So pray I did. And I heard God whisper to my heart, I am still with him. I am there.  I still love him. I also heard God say one morning as I rose to consciousness, Buy plane tickets now. I agonized over the dates, praying, God, show me when to go. When you run a busy Healing Center it is not easy to leave town on short notice. It is not easy to cancel appointments, skip leadership meetings and tell your boss, my rector, that you are headed back to Los Angeles for the second time in a month. The best time seemed to be the week set aside for our family vacation. I asked my daughter if she minded going to Los Angeles and ask my husband if he minded being left behind. He reported that a tight deadline was going to make it impossible for him to go to the beach anyway. He urged me to go to Los Angeles and Sarah said she did not have a preference.

So I booked tickets, then proceeded to be dogged by nagging doubts. Should we go? After all, things seemed to have settled down. Dad was in the nursing home and Mom was sleeping a lot, recovering from months of battling cancer while simultaneously taking care of a husband who could not carry his dirty plate to the sink much less help cook a meal or carry out the trash.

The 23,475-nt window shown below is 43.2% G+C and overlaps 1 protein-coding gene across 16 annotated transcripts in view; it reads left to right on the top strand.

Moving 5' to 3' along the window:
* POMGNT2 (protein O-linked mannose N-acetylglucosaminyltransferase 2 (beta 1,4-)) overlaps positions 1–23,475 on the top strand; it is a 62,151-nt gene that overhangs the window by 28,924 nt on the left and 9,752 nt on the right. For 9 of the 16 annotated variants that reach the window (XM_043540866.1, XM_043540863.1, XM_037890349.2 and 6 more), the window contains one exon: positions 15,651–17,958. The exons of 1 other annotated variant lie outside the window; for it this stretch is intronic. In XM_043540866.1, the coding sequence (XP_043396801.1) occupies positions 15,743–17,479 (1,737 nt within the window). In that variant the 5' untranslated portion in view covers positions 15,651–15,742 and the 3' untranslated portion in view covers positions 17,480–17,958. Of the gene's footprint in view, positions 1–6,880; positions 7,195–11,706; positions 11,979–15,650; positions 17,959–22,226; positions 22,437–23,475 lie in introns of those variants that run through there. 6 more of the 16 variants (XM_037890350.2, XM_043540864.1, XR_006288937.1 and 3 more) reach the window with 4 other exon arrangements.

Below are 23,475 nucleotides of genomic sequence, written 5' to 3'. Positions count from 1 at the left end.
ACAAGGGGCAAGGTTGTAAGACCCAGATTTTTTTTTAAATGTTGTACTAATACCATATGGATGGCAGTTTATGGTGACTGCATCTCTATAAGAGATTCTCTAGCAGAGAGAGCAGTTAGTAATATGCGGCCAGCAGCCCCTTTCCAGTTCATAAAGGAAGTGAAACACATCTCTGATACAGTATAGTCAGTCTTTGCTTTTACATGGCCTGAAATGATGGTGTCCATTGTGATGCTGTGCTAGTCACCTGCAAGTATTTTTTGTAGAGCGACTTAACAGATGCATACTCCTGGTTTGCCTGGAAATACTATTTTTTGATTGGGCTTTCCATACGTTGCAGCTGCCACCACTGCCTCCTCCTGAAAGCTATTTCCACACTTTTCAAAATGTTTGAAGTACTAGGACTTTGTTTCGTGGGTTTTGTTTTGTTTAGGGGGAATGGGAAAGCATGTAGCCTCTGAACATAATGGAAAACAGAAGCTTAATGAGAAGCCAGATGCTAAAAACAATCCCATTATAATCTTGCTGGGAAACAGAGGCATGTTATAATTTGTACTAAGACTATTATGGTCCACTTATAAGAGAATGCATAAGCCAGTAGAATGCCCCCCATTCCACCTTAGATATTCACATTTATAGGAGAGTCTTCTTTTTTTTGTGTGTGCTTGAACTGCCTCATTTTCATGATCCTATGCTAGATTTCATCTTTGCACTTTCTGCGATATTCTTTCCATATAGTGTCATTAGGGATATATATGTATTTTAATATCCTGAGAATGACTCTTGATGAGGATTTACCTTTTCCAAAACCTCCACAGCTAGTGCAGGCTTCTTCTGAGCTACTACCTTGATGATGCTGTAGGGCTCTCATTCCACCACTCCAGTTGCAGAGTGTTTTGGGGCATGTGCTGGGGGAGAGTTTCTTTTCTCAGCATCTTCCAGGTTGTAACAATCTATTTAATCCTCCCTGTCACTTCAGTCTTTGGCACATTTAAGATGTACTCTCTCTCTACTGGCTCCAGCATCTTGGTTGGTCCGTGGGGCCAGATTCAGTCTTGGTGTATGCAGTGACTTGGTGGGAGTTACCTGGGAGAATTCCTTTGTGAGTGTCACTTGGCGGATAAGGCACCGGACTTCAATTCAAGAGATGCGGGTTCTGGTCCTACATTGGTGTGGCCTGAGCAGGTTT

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Letters from Africa to my intercessors

July 26, 2009

July 26th, 2009

Dear Ones,
I want to thank each and every one of you for being willing to cover us in  prayer.  We leave at 6:10 PM today on KLM flying first to Amsterdam and then, at 11 AM  tomorrow on to Entebbe, the
airport in southern Uganda made famous by the rescue of hijacked hostages by Israeli paratroopers in 1976.

Entebbe Airport at dusk

Entebbe is on a peninsula that extends southward into Lake Victoria, Africa’s largest lake.

Three days ago I learned that my mother has cancer in the pleural cavity which surrounds her lungs. We have not told her yet, so she believes she has pneumonia and congestive heart failure. This particular cancer is even more insidious than most because it produces large amounts of fluid which keep her lungs from expanding. The doctors drew a liter of fluid from her plural cavity a week ago.

According to her favorite doctor at City of Hope, the plural effusion, or excess liquid showed up on X-rays in May, so my dear little mother has four to ten months to live.

But we are going to doctor Jesus for a second opinion. Cancer is not too much for Him as he reminded me about a week ago. In the last year we have not lost anyone to cancer. None of the people that we have prayed for have died. We’ve had some amazing miracles including the healing of my sister-in-law whose cancer markers dropped faster than her doctor had ever seen before. She recovered from advanced ovarian cancer; Joe K. who many of you know is healed, along with Jeanette T. and many others.  We are grateful.

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Drawing to a close

June 25, 2009

Years of pain and grief are drawing to a close as my father entered the hospital last night with acute renal failure. His kidneys have ceased to work.  With a mixture of sadness and gratitude, I have begun to mourn.